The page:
Vinsamlegast notið þetta auðkenni þegar þið vitnið til verksins eða tengið í það: http://hdl.handle.net/1946/17892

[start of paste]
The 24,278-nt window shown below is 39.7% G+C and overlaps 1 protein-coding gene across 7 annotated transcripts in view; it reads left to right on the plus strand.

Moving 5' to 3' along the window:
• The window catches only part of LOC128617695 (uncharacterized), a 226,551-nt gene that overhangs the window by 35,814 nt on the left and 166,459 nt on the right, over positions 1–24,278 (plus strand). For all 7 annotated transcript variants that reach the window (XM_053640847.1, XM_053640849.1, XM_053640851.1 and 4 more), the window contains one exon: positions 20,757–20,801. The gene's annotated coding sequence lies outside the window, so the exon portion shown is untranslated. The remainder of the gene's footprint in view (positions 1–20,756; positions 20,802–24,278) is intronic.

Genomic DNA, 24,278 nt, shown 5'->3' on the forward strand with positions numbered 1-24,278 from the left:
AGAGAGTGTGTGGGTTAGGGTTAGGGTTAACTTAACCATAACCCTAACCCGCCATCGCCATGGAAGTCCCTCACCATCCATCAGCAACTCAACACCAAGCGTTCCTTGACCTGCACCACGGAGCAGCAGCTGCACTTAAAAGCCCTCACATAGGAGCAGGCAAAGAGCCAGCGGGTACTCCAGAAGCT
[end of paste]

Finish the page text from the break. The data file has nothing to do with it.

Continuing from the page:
This paper discusses how Edna Pontellier and Lily Bart, the protagonists of Kate Chopin’s The Awakening, and Edith Wharton’s The House of Mirth, represent the fin de siècle phenomena known as the New Woman in fiction. Furthermore, it explores the reasons behind the protagonists’ psychological decline from well-established, upper-class women to “fallen,” and emotionally unstable individuals, culminating in their suicides in both novels. The analysis makes use of feminist and psychoanalytic criticism, to examine the implications of the authors’ representation of this new type of heroine. Through a feminist perspective, I firstly analyze how the protagonists embody the idea of the New Woman, with their display of masculine qualities, rejection of motherhood, and by demanding sexual freedom. Secondly, I consider how the representation of Edna and Lily as New Women ties in with “The Woman Question” of the time, which dealt with women’s rights, and their role in society. There the focus is on how they reject marriage as a woman’s ultimate destiny, and renounce the established patriarchy, as well as how their stories reflect the social castration women had to endure. From a Freudian psychoanalytical perspective, the analysis moves on to how the heroines’ inner conflict, the fact that their psyches are governed by the id, and their apparent fixation at the oral stage, along with their inherent Freudian narcissism, play a vital part in their ultimate demise, leading them to commit suicide. Although very different characters, Edna and Lily both represent women that fight back, and eventually fall from grace. This form of representation demonstrates the authors’ criticism of the status quo, their attempt to accustom society to the change they believed to be eminent, and by making their heroines martyrs for the cause of the women’s movement, they paved the way for coming generations of New Women.
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